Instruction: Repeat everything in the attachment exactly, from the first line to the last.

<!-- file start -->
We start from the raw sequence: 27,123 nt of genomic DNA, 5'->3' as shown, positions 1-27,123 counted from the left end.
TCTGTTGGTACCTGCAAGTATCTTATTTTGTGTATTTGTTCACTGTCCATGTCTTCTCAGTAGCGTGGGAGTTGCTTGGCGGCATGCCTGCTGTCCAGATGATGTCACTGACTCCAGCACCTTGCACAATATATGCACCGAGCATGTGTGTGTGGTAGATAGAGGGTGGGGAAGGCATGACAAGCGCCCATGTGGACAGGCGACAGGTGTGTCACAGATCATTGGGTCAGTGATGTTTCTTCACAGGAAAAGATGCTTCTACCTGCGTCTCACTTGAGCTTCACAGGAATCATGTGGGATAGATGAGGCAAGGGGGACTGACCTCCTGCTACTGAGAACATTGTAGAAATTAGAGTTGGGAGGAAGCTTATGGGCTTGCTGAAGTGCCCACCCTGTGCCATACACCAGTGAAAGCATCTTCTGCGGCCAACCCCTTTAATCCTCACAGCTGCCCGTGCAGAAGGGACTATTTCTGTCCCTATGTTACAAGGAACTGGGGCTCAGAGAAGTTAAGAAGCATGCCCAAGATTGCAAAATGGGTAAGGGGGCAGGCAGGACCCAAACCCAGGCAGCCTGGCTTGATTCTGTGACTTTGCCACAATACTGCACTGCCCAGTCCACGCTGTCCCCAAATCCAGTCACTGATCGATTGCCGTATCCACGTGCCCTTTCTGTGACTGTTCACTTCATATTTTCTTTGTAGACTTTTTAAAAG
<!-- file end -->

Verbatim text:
We start from the raw sequence: 27,123 nt of genomic DNA, 5'->3' as shown, positions 1-27,123 counted from the left end.
TCTGTTGGTACCTGCAAGTATCTTATTTTGTGTATTTGTTCACTGTCCATGTCTTCTCAGTAGCGTGGGAGTTGCTTGGCGGCATGCCTGCTGTCCAGATGATGTCACTGACTCCAGCACCTTGCACAATATATGCACCGAGCATGTGTGTGTGGTAGATAGAGGGTGGGGAAGGCATGACAAGCGCCCATGTGGACAGGCGACAGGTGTGTCACAGATCATTGGGTCAGTGATGTTTCTTCACAGGAAAAGATGCTTCTACCTGCGTCTCACTTGAGCTTCACAGGAATCATGTGGGATAGATGAGGCAAGGGGGACTGACCTCCTGCTACTGAGAACATTGTAGAAATTAGAGTTGGGAGGAAGCTTATGGGCTTGCTGAAGTGCCCACCCTGTGCCATACACCAGTGAAAGCATCTTCTGCGGCCAACCCCTTTAATCCTCACAGCTGCCCGTGCAGAAGGGACTATTTCTGTCCCTATGTTACAAGGAACTGGGGCTCAGAGAAGTTAAGAAGCATGCCCAAGATTGCAAAATGGGTAAGGGGGCAGGCAGGACCCAAACCCAGGCAGCCTGGCTTGATTCTGTGACTTTGCCACAATACTGCACTGCCCAGTCCACGCTGTCCCCAAATCCAGTCACTGATCGATTGCCGTATCCACGTGCCCTTTCTGTGACTGTTCACTTCATATTTTCTTTGTAGACTTTTTAAAAG